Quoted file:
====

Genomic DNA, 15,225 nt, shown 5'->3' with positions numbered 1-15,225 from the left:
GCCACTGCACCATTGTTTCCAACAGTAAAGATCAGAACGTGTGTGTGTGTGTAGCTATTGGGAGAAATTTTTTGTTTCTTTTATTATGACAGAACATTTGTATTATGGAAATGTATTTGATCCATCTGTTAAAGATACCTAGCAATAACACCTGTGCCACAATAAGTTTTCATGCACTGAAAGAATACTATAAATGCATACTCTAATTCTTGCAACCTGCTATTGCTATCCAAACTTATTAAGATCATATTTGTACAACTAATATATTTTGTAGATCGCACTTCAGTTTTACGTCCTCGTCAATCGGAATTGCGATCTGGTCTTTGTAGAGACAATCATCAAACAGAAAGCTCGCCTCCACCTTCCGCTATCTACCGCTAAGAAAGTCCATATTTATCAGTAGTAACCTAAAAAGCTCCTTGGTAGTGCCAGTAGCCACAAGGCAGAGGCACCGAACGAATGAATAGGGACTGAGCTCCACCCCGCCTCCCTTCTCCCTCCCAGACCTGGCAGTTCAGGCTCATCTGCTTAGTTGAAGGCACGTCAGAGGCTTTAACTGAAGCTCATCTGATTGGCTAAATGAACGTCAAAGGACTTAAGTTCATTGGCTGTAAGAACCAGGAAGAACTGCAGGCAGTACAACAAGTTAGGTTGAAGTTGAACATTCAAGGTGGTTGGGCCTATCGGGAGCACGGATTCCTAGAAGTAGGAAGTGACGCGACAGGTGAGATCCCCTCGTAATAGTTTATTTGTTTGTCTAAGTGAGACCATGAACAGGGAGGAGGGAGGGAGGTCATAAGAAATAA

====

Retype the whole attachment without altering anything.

Genomic DNA, 15,225 nt, shown 5'->3' with positions numbered 1-15,225 from the left:
GCCACTGCACCATTGTTTCCAACAGTAAAGATCAGAACGTGTGTGTGTGTGTAGCTATTGGGAGAAATTTTTTGTTTCTTTTATTATGACAGAACATTTGTATTATGGAAATGTATTTGATCCATCTGTTAAAGATACCTAGCAATAACACCTGTGCCACAATAAGTTTTCATGCACTGAAAGAATACTATAAATGCATACTCTAATTCTTGCAACCTGCTATTGCTATCCAAACTTATTAAGATCATATTTGTACAACTAATATATTTTGTAGATCGCACTTCAGTTTTACGTCCTCGTCAATCGGAATTGCGATCTGGTCTTTGTAGAGACAATCATCAAACAGAAAGCTCGCCTCCACCTTCCGCTATCTACCGCTAAGAAAGTCCATATTTATCAGTAGTAACCTAAAAAGCTCCTTGGTAGTGCCAGTAGCCACAAGGCAGAGGCACCGAACGAATGAATAGGGACTGAGCTCCACCCCGCCTCCCTTCTCCCTCCCAGACCTGGCAGTTCAGGCTCATCTGCTTAGTTGAAGGCACGTCAGAGGCTTTAACTGAAGCTCATCTGATTGGCTAAATGAACGTCAAAGGACTTAAGTTCATTGGCTGTAAGAACCAGGAAGAACTGCAGGCAGTACAACAAGTTAGGTTGAAGTTGAACATTCAAGGTGGTTGGGCCTATCGGGAGCACGGATTCCTAGAAGTAGGAAGTGACGCGACAGGTGAGATCCCCTCGTAATAGTTTATTTGTTTGTCTAAGTGAGACCATGAACAGGGAGGAGGGAGGGAGGTCATAAGAAATAA